Because the former medieval structure is subdivided into multiple rooms and floors and refitted with more contemporary interiors, close examination of remaining medieval fabric required peering behind walls, in closets, and in ceilings. As part of these in-depth investigations, the project team studied traces of ghost windows and other openings left on the exterior of the building. Lifting floorboards, peering into crawlspaces, attics, and up chimneys, analyzing cracks in plaster anddifferences in stone and mortar types all led us to developmany, many questions, hypotheses, and recommendations for further investigation. Think the kind archaeological techniques employed by Time Team, only above ground.
By carefully recording each ‘medieval’ space and significant medieval and other features, we have collected data that will determine a set of ‘preservation drawings’— architectural drawings with visual and textual annotations that communicate how spaces have changed over time in detail. A preliminary 3-D phasing model will show how and when various sections were added to the castle. The model has helped us identify areas of uncertainty where we will focus our investigations this year. Among our interests are: analyzing the west tower, for which a construction date is not definitively known; identifying possible remnants of a medieval newel staircase in what is now the China room; clarifying the evolution of a medieval section now enveloped by the north apartment wing, and conducting an exterior analysis of the building with a focus on identifying distinct stone campaigns and remnants of various window campaigns—medieval through 20th century—to look for patterns that help understand the original configuration. Central also is the transformation of the medieval core during the eighteenth century by successive generations of the Courtenay family, who oversaw its rebuilding.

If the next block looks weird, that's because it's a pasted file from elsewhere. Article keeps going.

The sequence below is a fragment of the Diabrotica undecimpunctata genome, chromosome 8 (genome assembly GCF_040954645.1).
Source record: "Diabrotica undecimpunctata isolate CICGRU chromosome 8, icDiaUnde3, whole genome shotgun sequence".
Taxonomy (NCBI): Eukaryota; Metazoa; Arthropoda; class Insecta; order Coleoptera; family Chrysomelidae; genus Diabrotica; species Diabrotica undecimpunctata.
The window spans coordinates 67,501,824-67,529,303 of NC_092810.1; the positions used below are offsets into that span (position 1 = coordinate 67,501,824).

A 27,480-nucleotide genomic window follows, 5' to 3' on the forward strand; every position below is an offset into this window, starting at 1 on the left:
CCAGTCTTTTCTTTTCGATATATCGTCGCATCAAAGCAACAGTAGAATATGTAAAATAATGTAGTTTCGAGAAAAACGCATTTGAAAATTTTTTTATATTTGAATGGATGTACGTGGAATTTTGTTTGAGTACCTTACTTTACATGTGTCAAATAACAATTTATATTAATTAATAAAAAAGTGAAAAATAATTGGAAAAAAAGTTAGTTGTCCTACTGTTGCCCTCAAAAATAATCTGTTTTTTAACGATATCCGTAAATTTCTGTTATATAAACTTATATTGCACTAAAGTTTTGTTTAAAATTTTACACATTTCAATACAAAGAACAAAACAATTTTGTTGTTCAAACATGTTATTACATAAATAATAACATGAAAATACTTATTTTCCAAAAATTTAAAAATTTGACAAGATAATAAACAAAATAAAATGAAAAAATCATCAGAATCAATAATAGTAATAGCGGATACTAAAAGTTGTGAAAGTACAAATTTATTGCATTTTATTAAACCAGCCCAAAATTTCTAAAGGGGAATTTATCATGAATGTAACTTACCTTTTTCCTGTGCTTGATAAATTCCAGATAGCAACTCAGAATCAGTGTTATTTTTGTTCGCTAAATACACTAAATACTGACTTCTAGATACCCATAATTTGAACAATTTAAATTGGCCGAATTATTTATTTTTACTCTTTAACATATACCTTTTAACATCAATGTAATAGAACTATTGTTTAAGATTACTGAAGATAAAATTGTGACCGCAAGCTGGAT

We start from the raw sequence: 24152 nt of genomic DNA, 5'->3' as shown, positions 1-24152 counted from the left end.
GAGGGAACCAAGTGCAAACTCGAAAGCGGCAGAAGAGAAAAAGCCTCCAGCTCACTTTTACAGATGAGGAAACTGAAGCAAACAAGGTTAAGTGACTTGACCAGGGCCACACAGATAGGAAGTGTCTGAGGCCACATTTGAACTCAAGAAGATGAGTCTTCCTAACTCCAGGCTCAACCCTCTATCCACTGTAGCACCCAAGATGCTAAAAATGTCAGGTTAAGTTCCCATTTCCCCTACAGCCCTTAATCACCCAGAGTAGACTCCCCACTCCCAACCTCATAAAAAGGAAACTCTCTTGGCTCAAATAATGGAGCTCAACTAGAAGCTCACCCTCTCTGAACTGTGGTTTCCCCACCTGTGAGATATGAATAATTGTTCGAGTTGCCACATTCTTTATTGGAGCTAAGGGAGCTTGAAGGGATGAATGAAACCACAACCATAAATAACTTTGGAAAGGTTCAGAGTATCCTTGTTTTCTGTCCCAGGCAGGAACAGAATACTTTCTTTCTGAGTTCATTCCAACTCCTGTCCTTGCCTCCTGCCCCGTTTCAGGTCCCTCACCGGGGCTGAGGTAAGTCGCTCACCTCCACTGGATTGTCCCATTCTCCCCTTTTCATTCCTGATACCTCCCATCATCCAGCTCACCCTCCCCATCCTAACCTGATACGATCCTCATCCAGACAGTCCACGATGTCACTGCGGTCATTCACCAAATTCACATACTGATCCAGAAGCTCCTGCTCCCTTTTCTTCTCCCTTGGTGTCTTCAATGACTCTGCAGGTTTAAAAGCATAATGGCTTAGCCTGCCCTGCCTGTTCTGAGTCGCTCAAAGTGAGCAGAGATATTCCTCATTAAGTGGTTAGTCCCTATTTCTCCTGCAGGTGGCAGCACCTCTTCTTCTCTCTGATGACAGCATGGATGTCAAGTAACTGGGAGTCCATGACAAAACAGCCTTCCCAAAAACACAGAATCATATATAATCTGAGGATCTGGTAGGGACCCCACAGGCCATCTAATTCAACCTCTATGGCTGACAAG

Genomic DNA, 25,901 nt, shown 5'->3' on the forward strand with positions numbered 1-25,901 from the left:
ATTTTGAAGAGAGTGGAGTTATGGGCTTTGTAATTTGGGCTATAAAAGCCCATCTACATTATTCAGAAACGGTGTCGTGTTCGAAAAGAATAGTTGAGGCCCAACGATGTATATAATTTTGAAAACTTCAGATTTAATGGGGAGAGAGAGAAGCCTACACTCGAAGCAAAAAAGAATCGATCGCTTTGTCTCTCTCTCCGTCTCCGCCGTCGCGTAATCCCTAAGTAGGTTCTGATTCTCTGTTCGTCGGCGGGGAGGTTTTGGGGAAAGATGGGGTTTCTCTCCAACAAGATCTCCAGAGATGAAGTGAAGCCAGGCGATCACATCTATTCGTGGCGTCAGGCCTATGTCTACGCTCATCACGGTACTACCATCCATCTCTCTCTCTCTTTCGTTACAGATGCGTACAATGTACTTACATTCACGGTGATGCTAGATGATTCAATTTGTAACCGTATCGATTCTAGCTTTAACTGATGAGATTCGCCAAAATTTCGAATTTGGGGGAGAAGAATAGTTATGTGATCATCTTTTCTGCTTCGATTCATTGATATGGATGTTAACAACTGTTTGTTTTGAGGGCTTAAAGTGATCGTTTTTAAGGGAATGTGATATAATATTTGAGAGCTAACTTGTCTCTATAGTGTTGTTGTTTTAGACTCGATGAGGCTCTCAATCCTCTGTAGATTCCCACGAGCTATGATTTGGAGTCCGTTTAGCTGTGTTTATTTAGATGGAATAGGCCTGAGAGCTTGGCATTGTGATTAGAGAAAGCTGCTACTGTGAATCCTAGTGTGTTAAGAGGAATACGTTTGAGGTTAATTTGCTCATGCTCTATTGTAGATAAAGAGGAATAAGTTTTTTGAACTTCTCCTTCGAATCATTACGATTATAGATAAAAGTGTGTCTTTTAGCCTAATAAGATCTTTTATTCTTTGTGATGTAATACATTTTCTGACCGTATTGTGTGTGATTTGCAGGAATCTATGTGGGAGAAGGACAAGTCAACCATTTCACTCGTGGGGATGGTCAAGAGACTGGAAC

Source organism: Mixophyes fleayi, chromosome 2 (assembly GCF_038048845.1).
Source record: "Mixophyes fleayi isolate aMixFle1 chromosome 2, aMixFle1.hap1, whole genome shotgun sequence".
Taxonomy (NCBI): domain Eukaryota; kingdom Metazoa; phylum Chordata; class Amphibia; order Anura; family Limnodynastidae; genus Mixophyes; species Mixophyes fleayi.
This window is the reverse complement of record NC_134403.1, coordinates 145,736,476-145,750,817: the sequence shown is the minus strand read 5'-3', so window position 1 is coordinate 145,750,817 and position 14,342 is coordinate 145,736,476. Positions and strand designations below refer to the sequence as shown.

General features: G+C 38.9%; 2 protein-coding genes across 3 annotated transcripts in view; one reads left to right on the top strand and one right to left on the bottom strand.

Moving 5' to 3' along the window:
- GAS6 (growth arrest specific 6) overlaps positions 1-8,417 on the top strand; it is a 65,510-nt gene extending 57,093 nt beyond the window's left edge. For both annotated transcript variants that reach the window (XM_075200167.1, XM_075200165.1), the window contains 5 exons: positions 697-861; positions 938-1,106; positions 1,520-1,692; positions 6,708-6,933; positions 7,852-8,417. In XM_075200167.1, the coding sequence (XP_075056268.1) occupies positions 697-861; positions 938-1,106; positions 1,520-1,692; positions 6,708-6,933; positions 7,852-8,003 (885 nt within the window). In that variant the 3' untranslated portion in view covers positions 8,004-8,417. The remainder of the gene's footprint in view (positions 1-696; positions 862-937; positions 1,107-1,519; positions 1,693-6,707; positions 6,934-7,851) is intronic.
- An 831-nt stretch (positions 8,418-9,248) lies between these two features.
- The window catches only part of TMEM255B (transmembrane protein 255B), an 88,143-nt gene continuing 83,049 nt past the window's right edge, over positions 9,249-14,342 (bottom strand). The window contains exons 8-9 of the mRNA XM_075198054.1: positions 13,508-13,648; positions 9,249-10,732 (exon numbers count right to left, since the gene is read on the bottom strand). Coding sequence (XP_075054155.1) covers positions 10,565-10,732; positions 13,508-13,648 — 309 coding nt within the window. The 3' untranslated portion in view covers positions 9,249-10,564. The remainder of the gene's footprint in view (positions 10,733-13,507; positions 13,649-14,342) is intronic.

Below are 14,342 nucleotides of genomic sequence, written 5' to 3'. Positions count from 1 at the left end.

The project is underpinned by extensive archival research in the archives room at the castle itself, as well as at Devon Heritage Centre. This work was begun in the summer of 2016 by two Plymouth-based post-doctoral researchers who did an intensive 3-week scoping exercise of manuscripts at the house, the local record office, The British Library, and Oxford’s Bodleian. This paved the way for a team of researchers and interns to work through Powderham’s records last summer. By far the largest cache of surviving papers relating to Powderham and the family are contained in the local record office (call mark 1508M: Courtenay of Powderham, 13th century- 20th century). Later estate records form the bulk of the collection and these include a valuation of the lands of the attainted Marquis of Exeter, 1539, a survey book, 1574-1640, and a superb group of eighteenth-century surveys, maps and accounts. There are also rentals for the period 1592-1933, letter books and correspondence for 1803-1945, accounts, ledgers and audit books that cover the seventeenth century-1949, labour books for 1839-1946, manorial court rolls and books for the fifteenth to nineteenth centuries, leases for the sixteenth-twentieth centuries, and a separate group of records relating to Irish properties. Among the most useful records to survive are the 80 odd massive account books that survive, which allow for us not only to reconstruct of the building work and gardens, but also provide detail of day-to-day life at Powderham over the centuries.
The archives room at Powderham is also a treasure trove of important historical manuscripts that shed further light on the history of the castle and family. In addition to household accounts and correspondence are maps, plans, and historic images, the tithe map of 1834, and various map books. From the account books we can reconstruct the servants who worked at Powderham, kitchen payments, payments for building works, as well as the planting of the gardens. Of particular note is a bill from 1739 which records ‘work in the library £39 4s 4d’, and another that documents costs associated with the making of the magnificent Stumbles Clock.